Tuesday, 8 April 2008

It's the victim blaming; it's not how you victim blame

I saw one of ALAC's new advertisements last night. These are supposed to be hard hitting advertisements, to show the real consequences of binge drinking. The one I saw also blamed a woman for being raped, because she was drunk.* You can see the advertisement here; it's the first ad, the one called Lisa. IT's the only one that involves a woman, and the message is, don't binge drink, because you might get raped.

Anyone who believes the rape myth that women are responsible for rape if they have been drinking can do real harm to women who have been raped. This advertisement is one more reinforcement of a myth that is already way too prevelant. By itself it's not enough to change anyone's mind. Those of us who think that rapists are to blame for rape will continue to believe that, no matter what ALAC tells us. But for people who are unsure, this is just another reinforcement of an awful, dangerous idea. People who watch these ads will be friends, family members, doctors, of women who have been raped. But, worst of all, women who have been raped will watch these ads, and see, yet again, that it's their fault.

Obviously my voice is very little, compared to ALAC, but I will say (again and again and again) no matter where she is, what she's taking, what she's wearing, who she's with, no woman is responsible for being raped. Rapists are always responsible for raping

* This is completely irrelevant to my main point, but one of the things that really pisses me off about these advertisements is it's superfluousness. That's the one women get, constantly: "Don't drink/walk out alone/go here or there/unlock the door/wear that/exist you might get raped". The threat of rape is the one consequence that is already firmly established in most women's lives. ALAC aren't going to shock or surprise anyone with this.


Anonymous said...

Excuse ignorance but who to you write to to complain about this? Broadcasting standards or some sort of advertising board??? This is something I feel very strongly about and would like to challenge it

Julie said...

Thanks for writing this Maia, I have been itching to get at the puter all day to write about it too. I haven't seen the ad yet, but heard an interview on Nine to Noon this morning with ALAC about the ads in general, and they explained what happens in each of the ads. My ears twitched at the explanation of the Lisa ad, and then steam started coming out of my ears...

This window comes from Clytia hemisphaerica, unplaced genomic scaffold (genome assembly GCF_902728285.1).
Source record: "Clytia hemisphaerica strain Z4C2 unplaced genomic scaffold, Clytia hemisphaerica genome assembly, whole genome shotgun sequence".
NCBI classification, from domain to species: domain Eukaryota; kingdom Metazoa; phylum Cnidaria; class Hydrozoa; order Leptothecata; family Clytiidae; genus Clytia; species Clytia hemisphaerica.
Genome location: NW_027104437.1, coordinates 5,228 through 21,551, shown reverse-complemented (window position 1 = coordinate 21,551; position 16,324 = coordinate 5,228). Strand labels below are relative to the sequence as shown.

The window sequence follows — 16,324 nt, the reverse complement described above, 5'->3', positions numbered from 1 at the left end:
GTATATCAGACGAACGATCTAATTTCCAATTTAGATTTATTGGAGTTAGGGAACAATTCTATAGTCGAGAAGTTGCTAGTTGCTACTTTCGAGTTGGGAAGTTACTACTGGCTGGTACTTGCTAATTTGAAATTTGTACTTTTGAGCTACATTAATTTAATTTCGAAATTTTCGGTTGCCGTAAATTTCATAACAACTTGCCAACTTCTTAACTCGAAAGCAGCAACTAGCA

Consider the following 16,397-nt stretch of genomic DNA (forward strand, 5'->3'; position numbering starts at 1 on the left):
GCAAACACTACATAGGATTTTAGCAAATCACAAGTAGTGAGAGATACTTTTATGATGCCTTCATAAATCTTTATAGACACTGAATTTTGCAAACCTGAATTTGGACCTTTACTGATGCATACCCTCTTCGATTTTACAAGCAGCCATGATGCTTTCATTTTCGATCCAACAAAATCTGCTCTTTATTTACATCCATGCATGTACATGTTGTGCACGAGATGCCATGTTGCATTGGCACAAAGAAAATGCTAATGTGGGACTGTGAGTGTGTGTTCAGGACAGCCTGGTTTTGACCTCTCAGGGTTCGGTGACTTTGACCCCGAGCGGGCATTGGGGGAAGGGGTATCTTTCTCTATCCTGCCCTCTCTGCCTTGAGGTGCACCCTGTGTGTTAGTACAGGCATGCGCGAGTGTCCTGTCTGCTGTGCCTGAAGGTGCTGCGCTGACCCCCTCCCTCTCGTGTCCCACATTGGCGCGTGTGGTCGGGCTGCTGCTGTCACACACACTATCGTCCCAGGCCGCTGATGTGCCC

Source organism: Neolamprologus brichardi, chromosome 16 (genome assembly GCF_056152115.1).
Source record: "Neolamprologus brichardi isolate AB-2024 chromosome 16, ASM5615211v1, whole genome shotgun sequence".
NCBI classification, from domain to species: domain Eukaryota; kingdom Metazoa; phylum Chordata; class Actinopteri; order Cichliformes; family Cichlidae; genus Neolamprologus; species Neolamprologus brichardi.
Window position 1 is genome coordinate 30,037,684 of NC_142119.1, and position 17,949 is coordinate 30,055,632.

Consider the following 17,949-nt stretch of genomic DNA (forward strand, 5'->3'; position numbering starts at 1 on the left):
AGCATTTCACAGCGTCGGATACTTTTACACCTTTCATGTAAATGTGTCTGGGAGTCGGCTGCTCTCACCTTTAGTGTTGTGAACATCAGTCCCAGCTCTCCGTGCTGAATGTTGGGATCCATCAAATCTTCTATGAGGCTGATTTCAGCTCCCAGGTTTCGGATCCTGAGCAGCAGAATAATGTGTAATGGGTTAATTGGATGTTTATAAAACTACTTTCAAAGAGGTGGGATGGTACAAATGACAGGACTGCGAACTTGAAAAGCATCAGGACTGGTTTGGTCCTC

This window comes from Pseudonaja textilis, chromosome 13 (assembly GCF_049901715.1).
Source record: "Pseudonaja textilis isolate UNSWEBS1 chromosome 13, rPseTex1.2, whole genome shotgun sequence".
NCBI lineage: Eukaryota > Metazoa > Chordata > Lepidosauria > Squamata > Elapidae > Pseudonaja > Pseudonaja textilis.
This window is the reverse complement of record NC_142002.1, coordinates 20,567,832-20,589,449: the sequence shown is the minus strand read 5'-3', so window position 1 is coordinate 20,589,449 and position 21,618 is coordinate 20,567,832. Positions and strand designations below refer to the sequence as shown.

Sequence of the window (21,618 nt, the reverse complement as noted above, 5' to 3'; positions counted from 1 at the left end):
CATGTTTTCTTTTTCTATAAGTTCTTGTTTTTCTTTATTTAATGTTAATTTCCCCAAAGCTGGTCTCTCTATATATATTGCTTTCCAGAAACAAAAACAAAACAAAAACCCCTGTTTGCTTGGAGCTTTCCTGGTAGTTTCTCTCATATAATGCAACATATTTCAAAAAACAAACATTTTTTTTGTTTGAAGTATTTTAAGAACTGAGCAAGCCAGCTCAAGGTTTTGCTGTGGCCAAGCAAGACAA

There are two avenues for complaint as I understand it:

1. Directly to ALAC. As of tonight I understand they have 2 official complaints, and I suspect they are both about the ad where a child is thrown against a wall (not the Lisa one).

2. Complaints to the Advertising Standards Authority. They said they had had 15 complaints as of this morning, again mostly about the ad with the child.

There was no discussion in the Nine to Noon interview about the rape ad, at all.

Deborah said...

The thing that gets me is that women have been complaining about this sort of 'social' advertising for years and years. It's old news that rapists are responsible for rape. WTF do we have to do to get them to say that, instead of forever holding women responsible?

Anonymous said...

I haven't seen the ads - I stopped watching TV some time ago. But it's a sad indictment on society that this sort of thing is still seen as acceptable.

As you say, women are never responsible for rape - I don't think this myth is ever going to die.

We should be saying - in blunt terms - that men should not rape instead of saying women should not get drunk. That thought never occurs to marketing gurus for some reason.

Ari said...
This comment has been removed by the author.
Anonymous said...

You'd think it'd be far MORE hard-hitting if they had someone get drunk and screw up their relationship by raping their partner... :P

I agree that this type of advertising is counter-productive. Women are already cautious to avoid and defend themselves from stranger-rape, despite it not being their responsibility. Far more dangerous is rape from people who OUGHT to be in a position of trust, and ALAC is not helping at all with that.

Violet said...

So...am I a fool for thinking that it's a bit stupid and irresponsible to get really pissed, to the point where you become extremely vulnerable to personal harm? This applies to men too.

Anonymous said...

ALAC are there to stop us drinking too much, not to stop rapists. I think you're targeting the wrong Govt department/agency. I agree that it is the rapist who is the wrong-doer*, and obviously one hopes they are caught and fully prosecuted. BUT ... (chooses words carefully) is the ad not valid in alerting women to the dangers (ie possible consequences) of getting drunk? If a woman gets so 'out-of-it' she is less likely to be able to fend off an assault and even less likely to be able to identify her attacker afterwards. In a Utopian society we would all be able to get completely wasted and still make our way home safely, without being assaulted or robbed, but in the real world that is not what happens.
Maybe ALAC should perhaps also run a similar ad where a young drunk male gets rolled on his way home ...?

- Simon

*NB - I use the term 'wrong-doer' not to minimise the rapist's criminal (and does that word even cover it?) actions, but only because (as you point out) the ad implies that the woman has done something wrong (by getting too drunk).